Last autumn I wrote in the Dragon Journal blog about doing tai chi on beaches. Recently pondering the question of the best places to do tai chi, I recalled the feeling of my bare feet in the beach sand as I practiced and the important role the surface I’m standing on plays in my tai chi experience. The interface of feet and surface is integral in tai chi. In fact, the bubbling well (yongquan) behind the balls of the feet is a major focus. It is a gate through which qi flows and where you establish an important connection with Earth.
Wood stone water earth metal…Soft hard wet cold warm hot.
I find that different surfaces produce different effects at different times. Stone water earth metal wood, soft hard wet cold warm. Each emits particular sensations depending on its unique qualities. Bare feet on warm stone on a cool evening, or cool stone on a hot day. Bare feet in wet or dry sand, solid or soft, cool or warm. The way each accepts your body’s weight and how you sink into it.
So many different kinds of earth stone wood water present infinite characteristics, compositions and qualities. Stone may be stronger than Earth; it gives a sense of stability, feeds back hard, unyielding, but somehow responsive. Earth is softer perhaps, but can be burning hot or cold like stone. I once walked a labyrinth in Estes Park, Colorado one summer afternoon, the sun high above, barefooted. That was dumb. The soil had tiny crumbs of stone mixed in with it’s own dust. My bare skin had blistered by the time I got back to my shoes at the entrance.
The type of shoes you wear makes a difference in your experience of the surface upon which you do tai chi, of course. Martial artists around the world fiddle with getting the best shoe, which as far as most are concerned is a low volume, light shoe; the next best thing to barefooted while providing support for long periods of training and don’t slow you down.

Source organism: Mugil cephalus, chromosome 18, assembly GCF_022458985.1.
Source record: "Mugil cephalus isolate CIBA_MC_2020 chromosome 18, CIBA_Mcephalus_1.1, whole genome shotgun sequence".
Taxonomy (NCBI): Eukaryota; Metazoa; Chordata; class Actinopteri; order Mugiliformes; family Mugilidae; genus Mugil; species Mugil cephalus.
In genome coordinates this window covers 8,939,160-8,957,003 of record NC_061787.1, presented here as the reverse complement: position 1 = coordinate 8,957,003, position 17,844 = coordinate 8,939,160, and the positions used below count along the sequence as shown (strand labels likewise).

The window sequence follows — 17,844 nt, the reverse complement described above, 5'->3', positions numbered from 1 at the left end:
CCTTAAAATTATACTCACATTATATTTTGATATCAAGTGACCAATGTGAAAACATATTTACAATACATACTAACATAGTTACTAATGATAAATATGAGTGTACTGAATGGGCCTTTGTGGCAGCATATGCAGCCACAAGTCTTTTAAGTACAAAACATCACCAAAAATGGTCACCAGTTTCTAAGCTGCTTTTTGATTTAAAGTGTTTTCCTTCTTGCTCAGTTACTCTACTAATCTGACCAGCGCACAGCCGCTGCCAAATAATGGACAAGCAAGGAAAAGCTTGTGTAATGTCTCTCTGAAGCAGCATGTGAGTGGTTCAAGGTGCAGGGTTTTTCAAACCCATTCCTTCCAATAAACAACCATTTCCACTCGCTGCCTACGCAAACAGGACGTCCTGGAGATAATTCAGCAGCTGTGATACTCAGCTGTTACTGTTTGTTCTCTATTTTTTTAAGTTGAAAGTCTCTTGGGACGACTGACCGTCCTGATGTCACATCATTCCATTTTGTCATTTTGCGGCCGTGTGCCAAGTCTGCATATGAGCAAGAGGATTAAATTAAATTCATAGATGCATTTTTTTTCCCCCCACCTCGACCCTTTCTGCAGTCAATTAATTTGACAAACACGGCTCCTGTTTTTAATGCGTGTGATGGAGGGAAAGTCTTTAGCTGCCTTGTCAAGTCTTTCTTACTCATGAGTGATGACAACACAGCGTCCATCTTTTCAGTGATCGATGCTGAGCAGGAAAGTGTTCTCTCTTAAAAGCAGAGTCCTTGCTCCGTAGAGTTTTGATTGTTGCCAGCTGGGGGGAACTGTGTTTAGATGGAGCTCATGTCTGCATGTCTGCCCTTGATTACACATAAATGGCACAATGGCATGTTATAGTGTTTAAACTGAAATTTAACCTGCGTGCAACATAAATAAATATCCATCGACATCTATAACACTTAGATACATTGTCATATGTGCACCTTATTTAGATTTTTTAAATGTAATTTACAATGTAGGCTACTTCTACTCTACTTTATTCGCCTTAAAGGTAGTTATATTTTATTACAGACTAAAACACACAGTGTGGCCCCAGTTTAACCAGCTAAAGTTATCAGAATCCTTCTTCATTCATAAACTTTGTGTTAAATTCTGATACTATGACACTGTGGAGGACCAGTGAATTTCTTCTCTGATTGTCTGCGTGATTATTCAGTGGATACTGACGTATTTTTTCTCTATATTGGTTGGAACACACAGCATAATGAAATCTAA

Water is perhaps more alien, since we can’t stand on it, only in it. But I’ve stood in hot mineral waters and moved with healing sensation and since I am big wood, water is particularly healthful.
Wood surfaces are nurturing and I feel a familiarity with them. I remember discovering training pylons in a meadow outside an abandoned temple in rural China where monks trained kungfu. I stood atop that maze of wooden posts projecting a couple of feet out of the ground and hopped from one to the other, practicing horse stance and doing single basics. I imagined how those now silent posts might have felt under the feet of the countless kungfu artists who sparred and exercised on them.
Most practitioners probably take for granted the surface upon which we practice but still and have certain expectations. Flat, level ground is better for most of us; but uneven, slanted surfaces present a challenge to adapt to and change. Somewhere in the back of their minds they are cognizant of the interaction they have with the surface upon which they practice.
My experience with each of the various surfaces I’ve practiced on changes, too. I adjust my weight according to each and over time that relationship changes. The way in which I spiral bones on each type of surface differs and evolves over any practice session. My whole body becomes infused with the quality of that particular matter upon which I am moving.
If I had to choose one over another, I couldn’t because each has such variation and I discover so much more than before each time. But summed up, any of the best places to do tai chi is going to include a special relationship with the surface you’re training on.